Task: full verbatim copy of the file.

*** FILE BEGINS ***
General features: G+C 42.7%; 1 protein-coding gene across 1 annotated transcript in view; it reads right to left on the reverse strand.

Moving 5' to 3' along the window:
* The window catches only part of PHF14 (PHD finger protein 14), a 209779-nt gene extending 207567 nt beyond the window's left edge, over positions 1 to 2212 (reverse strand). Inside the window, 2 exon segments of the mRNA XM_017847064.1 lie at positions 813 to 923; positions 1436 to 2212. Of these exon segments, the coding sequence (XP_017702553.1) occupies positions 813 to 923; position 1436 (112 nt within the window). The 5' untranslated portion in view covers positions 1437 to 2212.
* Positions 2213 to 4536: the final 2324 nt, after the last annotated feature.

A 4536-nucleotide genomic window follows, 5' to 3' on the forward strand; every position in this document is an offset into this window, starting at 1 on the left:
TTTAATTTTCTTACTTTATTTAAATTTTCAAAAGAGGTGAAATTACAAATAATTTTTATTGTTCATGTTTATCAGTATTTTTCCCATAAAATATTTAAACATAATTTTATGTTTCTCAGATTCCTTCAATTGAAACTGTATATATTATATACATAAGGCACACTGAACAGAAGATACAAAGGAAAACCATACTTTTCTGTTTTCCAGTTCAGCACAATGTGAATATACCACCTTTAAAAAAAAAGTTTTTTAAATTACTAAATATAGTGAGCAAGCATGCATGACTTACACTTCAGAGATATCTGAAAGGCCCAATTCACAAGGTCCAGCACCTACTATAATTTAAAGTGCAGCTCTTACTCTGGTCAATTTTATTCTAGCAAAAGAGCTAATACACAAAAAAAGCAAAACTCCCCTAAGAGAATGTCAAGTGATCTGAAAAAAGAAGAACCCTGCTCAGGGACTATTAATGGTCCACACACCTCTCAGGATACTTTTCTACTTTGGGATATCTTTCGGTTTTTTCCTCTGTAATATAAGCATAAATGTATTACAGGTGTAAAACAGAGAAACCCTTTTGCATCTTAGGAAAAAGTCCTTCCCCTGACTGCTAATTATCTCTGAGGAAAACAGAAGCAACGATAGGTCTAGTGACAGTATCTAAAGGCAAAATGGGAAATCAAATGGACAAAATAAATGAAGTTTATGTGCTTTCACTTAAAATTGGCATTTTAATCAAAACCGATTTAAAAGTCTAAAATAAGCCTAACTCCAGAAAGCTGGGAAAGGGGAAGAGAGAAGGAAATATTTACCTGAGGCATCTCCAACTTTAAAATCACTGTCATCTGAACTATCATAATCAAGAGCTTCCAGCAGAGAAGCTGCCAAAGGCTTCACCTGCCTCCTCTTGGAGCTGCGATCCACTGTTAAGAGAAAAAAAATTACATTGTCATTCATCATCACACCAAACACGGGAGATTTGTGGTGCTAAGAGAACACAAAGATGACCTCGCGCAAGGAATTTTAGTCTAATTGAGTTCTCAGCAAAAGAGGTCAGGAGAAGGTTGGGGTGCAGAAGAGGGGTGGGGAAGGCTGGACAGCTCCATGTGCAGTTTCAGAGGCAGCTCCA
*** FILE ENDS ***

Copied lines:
General features: G+C 42.7%; 1 protein-coding gene across 1 annotated transcript in view; it reads right to left on the reverse strand.

Moving 5' to 3' along the window:
* The window catches only part of PHF14 (PHD finger protein 14), a 209779-nt gene extending 207567 nt beyond the window's left edge, over positions 1 to 2212 (reverse strand). Inside the window, 2 exon segments of the mRNA XM_017847064.1 lie at positions 813 to 923; positions 1436 to 2212. Of these exon segments, the coding sequence (XP_017702553.1) occupies positions 813 to 923; position 1436 (112 nt within the window). The 5' untranslated portion in view covers positions 1437 to 2212.
* Positions 2213 to 4536: the final 2324 nt, after the last annotated feature.

A 4536-nucleotide genomic window follows, 5' to 3' on the forward strand; every position in this document is an offset into this window, starting at 1 on the left:
TTTAATTTTCTTACTTTATTTAAATTTTCAAAAGAGGTGAAATTACAAATAATTTTTATTGTTCATGTTTATCAGTATTTTTCCCATAAAATATTTAAACATAATTTTATGTTTCTCAGATTCCTTCAATTGAAACTGTATATATTATATACATAAGGCACACTGAACAGAAGATACAAAGGAAAACCATACTTTTCTGTTTTCCAGTTCAGCACAATGTGAATATACCACCTTTAAAAAAAAAGTTTTTTAAATTACTAAATATAGTGAGCAAGCATGCATGACTTACACTTCAGAGATATCTGAAAGGCCCAATTCACAAGGTCCAGCACCTACTATAATTTAAAGTGCAGCTCTTACTCTGGTCAATTTTATTCTAGCAAAAGAGCTAATACACAAAAAAAGCAAAACTCCCCTAAGAGAATGTCAAGTGATCTGAAAAAAGAAGAACCCTGCTCAGGGACTATTAATGGTCCACACACCTCTCAGGATACTTTTCTACTTTGGGATATCTTTCGGTTTTTTCCTCTGTAATATAAGCATAAATGTATTACAGGTGTAAAACAGAGAAACCCTTTTGCATCTTAGGAAAAAGTCCTTCCCCTGACTGCTAATTATCTCTGAGGAAAACAGAAGCAACGATAGGTCTAGTGACAGTATCTAAAGGCAAAATGGGAAATCAAATGGACAAAATAAATGAAGTTTATGTGCTTTCACTTAAAATTGGCATTTTAATCAAAACCGATTTAAAAGTCTAAAATAAGCCTAACTCCAGAAAGCTGGGAAAGGGGAAGAGAGAAGGAAATATTTACCTGAGGCATCTCCAACTTTAAAATCACTGTCATCTGAACTATCATAATCAAGAGCTTCCAGCAGAGAAGCTGCCAAAGGCTTCACCTGCCTCCTCTTGGAGCTGCGATCCACTGTTAAGAGAAAAAAAATTACATTGTCATTCATCATCACACCAAACACGGGAGATTTGTGGTGCTAAGAGAACACAAAGATGACCTCGCGCAAGGAATTTTAGTCTAATTGAGTTCTCAGCAAAAGAGGTCAGGAGAAGGTTGGGGTGCAGAAGAGGGGTGGGGAAGGCTGGACAGCTCCATGTGCAGTTTCAGAGGCAGCTCCA